- Cultural and language barriers keep patients and providers from building strong relationships, posing considerable obstacles to a positive patient experience, according to research published in the Journal of Medical Internet Research.
In a changing healthcare landscape that emphasizes value, healthcare professionals are working to pinpoint the factors that constitute a positive experience for patients. These insights are especially important for community health centers (CHCs) that are transitioning to patient-centered medical home (PCMH) status.
Researchers from a safety net clinic in Northern California sought to understand how it could revamp its programs to meet patient needs during its PCMH transition. Through qualitative interviews of 19 patients speaking one of three languages – English, Spanish, and Mien – the researchers identified key trends that both build up and detract from the patient experience.
Patients across all language proficiencies valued positive interactions with their providers. Confidence in one’s doctor, good staff- and provider-patient relationships, and active listening skills are all essential for rapport-building.
But when it came to care barriers, there were some issues Spanish- and Mien-speaking patients had to handle that English-speakers did not.
The CHC experience was generally difficult to navigate and clunkier for patients who did not report English language proficiency, the researchers found.
“For the Spanish-speaking and Mien-speaking patients, speaking a language other than English added another layer of complexity and difficulty regarding basic interaction with doctors and staff, as well as interaction with residents specifically,” the team reported. “Patients described a general concern as to whether doctors and patients fully understood each other when having to work through an interpreter.”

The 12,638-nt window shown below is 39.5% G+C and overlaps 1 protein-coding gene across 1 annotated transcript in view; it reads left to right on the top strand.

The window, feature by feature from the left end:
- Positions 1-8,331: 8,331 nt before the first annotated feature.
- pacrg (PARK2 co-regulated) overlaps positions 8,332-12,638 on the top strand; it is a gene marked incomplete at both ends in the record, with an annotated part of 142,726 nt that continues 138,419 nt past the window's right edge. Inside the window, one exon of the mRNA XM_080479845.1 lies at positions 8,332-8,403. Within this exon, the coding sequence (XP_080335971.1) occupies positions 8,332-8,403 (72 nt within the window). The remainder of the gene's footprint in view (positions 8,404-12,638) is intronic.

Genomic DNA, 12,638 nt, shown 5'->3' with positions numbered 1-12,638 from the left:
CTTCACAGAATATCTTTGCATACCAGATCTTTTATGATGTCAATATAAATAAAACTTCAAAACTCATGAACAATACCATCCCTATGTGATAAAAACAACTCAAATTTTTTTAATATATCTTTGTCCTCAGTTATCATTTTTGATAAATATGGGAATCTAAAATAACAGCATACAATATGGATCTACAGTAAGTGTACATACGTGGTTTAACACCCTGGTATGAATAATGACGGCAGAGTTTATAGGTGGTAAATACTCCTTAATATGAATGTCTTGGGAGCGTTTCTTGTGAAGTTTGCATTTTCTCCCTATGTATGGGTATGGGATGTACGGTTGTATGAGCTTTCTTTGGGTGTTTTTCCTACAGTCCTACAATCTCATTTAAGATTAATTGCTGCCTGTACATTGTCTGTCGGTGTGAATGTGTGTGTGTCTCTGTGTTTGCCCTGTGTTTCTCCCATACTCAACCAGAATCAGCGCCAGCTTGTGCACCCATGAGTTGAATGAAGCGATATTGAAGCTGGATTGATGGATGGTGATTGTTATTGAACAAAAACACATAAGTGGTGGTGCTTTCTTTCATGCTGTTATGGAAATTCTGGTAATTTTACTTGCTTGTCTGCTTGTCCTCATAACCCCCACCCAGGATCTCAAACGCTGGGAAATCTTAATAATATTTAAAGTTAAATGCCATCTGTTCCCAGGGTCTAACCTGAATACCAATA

Additionally, patient-provider communication was strained when patients and doctors did not speak the same language. Patient trust fell by the wayside, and providers struggled to elicit patient activation.
The two patient populations did recognize efforts from providers who did not speak the same language. Providers who emphasized tone, used non-verbal cues, or attempted to speak the patient’s language were viewed favorably by Mien- and Spanish-speaking patients.
Both Mien- and Spanish-speaking patients said that interpreters made the care encounter easier to navigate, and Spanish-speakers specifically stated that in-person interpreters were preferable.
But interpreters were not always ideal, the patient respondents added. Utilizing an interpreter often felt impersonal and made the care encounter take longer.
There were some CHC characteristics that all patients – even English-speaking patients – believed detracted from the patient experience.
All 19 patients reported that providers who did not know patient health histories, asked repetitive questions, or ordered duplicate tests, were viewed less favorably. Additionally, poor communication or care coordination detracted from the patient experience, the interview population said.
Patients also stated that receiving most of their care from a resident physician diminished the patient experience. Patients said they felt as though they were not being treated by “real” doctors, and did not always understand why their doctors were leaving the practice so consistently. Resident physicians took away from patient-provider relationships.
These gripes point to more organizational problems, rather than barriers caused by cultural differences. Ultimately, it is those cultural barriers that have a greater impact, particularly in the CHC setting, the researchers suggested.
“CHC encompasses the various skills, cultural understandings, and attitudes that allow a patient to satisfactorily navigate the health care system and patient-provider interactions,” the researchers said. “Through the lens of CHC, lacking such competencies creates and perpetuates inequities within a health care setting.”
These cultural barriers also prevent true patient activation and engagement, two of the fundamental goals in a PCMH model.
“Not speaking English also hindered self-efficacy related to engaging with the registration staff to understand the delay being experienced by the patient’s mother,” the team concluded. “This touches on another component of CHC—having ‘an enterprising disposition and a proactive stance toward health’ and one’s care.”